Monday, May 30, 2005

Hanging In There

Games 49 through 51 - Mets

Mets 1, Marlins 0
Mets 6, Marlins 1
Marlins 6, Mets 3
Record: 26-25

This division is tightening up nicely. Things in MetLand had started looking grim after the peach pit they swallowed in Atlanta last week, but they came right back in an equally critical division series against the Marlins and nearly swept the thing. The much-maligned (but rarely unfairly) bullpen cost the Mets the sweep, but it's still a positive vibe in the Mets' camp. They're a paltry 2.5 games back of the co-leaders -- the last-place Phils are only 4.5 back, highlighting a division that beats up on each other at every turn. See if you can follow the loop:

So far, the Braves clearly dominate the Mets (7 wins in 9 tries, which suits me like a sandpaper jock, mind you), who've beaten up the Marlins, who have stymied the Nationals, who have managed to win more than lose against the Braves. Meanwhile, for you Phillies fans, the bad news is (mostly everything about this season, including) your Phightin's don't have a winning record against anyone in the division, but the good news is twofold: (1) they did just take two of three at Turner Field over the weekend to illustrate once again that a carcass in the road can make a good speed bump, and (2) the team that they have the best W-L against thus far is the NL-best St. Louis Cardinals, "because screw you, Scotty Rolen," I guess. (They can't wait to play L.A. & J.D.)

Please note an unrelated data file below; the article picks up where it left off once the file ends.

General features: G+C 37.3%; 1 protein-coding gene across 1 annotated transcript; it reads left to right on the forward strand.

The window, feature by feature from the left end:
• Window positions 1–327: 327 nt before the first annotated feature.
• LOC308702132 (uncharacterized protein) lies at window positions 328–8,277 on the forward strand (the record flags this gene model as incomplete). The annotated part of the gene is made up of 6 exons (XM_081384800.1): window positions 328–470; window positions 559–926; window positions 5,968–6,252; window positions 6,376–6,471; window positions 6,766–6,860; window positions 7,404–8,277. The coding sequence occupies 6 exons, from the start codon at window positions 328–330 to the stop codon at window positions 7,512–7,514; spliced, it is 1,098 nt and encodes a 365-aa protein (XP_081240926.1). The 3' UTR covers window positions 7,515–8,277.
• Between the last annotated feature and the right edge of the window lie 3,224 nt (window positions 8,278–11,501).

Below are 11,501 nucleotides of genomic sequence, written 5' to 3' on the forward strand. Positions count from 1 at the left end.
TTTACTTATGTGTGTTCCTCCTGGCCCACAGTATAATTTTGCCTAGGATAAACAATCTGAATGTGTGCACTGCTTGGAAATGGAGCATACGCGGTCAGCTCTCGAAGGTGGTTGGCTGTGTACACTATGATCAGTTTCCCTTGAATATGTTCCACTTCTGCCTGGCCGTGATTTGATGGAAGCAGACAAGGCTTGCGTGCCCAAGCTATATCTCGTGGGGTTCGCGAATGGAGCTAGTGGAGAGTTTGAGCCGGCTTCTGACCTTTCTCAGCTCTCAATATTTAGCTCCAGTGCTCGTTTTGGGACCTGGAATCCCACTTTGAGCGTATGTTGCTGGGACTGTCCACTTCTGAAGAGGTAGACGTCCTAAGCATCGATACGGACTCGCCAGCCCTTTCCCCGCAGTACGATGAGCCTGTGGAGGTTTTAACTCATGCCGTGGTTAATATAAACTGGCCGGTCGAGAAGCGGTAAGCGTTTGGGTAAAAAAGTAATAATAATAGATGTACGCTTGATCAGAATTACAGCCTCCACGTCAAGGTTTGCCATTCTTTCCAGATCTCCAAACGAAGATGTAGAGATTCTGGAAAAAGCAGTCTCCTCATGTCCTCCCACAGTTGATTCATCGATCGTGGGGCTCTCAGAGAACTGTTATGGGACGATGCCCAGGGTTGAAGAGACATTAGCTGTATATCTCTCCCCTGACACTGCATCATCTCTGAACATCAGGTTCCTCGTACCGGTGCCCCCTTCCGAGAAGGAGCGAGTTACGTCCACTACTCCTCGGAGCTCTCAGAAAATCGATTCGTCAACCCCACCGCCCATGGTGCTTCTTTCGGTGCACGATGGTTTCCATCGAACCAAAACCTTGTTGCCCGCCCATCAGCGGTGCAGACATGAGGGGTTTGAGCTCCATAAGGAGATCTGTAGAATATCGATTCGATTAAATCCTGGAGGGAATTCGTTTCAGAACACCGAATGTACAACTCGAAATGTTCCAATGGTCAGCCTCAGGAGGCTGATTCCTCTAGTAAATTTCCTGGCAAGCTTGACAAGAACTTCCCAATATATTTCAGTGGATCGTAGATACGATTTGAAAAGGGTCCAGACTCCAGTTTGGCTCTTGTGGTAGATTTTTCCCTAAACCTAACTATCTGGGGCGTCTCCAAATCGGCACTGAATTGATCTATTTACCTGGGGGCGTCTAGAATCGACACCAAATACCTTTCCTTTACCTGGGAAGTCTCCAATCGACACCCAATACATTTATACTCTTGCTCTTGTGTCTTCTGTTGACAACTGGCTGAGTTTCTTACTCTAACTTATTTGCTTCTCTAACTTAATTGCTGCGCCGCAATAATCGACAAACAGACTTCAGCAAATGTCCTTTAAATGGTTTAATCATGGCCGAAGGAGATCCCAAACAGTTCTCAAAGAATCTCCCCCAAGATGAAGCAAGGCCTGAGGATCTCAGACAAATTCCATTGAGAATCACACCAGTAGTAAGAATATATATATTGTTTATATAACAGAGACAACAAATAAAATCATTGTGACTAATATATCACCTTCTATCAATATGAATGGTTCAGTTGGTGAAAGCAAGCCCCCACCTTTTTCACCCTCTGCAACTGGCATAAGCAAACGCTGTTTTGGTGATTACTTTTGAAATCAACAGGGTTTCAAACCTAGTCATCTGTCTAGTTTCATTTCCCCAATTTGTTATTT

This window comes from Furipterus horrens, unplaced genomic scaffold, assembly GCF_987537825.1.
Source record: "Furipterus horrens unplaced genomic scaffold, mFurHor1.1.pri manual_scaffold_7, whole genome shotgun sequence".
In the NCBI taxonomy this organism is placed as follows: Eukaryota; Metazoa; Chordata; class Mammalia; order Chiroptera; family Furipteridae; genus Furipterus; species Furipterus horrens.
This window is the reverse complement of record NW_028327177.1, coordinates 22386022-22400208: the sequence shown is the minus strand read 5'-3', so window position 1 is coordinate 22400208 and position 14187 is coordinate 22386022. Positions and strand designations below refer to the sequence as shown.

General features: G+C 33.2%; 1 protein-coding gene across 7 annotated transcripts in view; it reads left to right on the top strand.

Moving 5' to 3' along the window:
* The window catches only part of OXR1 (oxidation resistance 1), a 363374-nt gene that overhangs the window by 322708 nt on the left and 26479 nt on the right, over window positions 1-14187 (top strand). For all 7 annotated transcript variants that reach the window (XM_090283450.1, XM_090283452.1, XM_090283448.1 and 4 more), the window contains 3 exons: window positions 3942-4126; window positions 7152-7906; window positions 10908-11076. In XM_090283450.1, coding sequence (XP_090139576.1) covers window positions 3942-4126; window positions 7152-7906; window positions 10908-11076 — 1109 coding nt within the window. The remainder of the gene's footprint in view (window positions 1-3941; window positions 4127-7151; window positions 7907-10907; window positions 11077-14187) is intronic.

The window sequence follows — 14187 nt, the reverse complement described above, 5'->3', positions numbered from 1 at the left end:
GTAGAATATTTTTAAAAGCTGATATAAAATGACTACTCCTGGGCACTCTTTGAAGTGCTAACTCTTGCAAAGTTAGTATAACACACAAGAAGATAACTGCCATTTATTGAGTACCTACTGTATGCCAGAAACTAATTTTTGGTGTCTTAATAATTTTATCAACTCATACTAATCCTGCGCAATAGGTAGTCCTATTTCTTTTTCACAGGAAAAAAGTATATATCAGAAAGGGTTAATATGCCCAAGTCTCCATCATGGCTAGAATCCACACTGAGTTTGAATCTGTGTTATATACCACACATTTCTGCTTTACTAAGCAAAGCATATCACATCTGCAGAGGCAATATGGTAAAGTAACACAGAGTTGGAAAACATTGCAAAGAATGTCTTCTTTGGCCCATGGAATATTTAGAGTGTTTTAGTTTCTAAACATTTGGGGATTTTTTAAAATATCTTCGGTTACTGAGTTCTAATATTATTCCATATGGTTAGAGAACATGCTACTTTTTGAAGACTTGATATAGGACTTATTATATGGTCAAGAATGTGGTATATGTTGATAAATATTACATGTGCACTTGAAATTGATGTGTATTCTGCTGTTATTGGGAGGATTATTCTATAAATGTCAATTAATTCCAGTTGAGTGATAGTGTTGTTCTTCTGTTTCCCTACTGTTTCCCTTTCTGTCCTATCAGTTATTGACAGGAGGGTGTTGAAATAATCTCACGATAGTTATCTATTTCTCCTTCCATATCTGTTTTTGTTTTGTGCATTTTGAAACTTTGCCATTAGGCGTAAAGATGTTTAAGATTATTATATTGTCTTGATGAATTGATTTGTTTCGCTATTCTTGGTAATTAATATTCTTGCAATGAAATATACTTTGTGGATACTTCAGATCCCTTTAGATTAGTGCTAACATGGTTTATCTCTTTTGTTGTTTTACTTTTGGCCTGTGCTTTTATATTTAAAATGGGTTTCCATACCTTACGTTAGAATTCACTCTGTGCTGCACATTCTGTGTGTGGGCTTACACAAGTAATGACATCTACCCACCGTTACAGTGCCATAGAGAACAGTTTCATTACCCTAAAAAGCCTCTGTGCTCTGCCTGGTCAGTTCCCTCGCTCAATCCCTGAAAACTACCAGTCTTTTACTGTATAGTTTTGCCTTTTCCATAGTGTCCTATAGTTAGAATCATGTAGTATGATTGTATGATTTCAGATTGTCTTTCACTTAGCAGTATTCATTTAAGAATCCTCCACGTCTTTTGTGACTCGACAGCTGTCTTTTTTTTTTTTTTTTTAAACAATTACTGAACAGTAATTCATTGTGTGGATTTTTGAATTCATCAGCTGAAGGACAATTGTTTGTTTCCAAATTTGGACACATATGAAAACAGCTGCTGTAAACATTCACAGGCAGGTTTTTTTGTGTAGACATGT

Now that this chapter in the bloodbath known as intradivisional play has ended, the Mets should be able to find more success in the next couple of weeks, though they never do as I instruct them on such matters. Home series against Arizona, San Francisco, Houston, and Los Angeles coincide with a return to the lineup from Carlos Beltran, and this seems a fine opportunity for the Mets to put some distance between themselves and the .500 line. It would make sense. It seems logical and a reasonable expectation. Which is why it cannot happen, sadly. Like a lousy playwright whose needless, wild twists in the plot only create holes, the Mets -- at least the ones we've followed in recent times -- rarely adhere to the notion that sometimes the better team on paper should actually win.

For the record, before the ten-game stretch the Mets just completed, I (blathered on interminably but at long last) made three comments regarding the treacherous set of games. I predicted they'd win but three or four of them, called them suckbags, and decided that with only four wins I'd find myself "slowly slipping towards sad resignation." What does it say about me that I was accurate (four wins) in prognosticating the success of the Mets but way off in estimating my own reaction to that result? It means that I am losing my mind, quite clearly, but that's the least fascinating development in the Mets' season so far.

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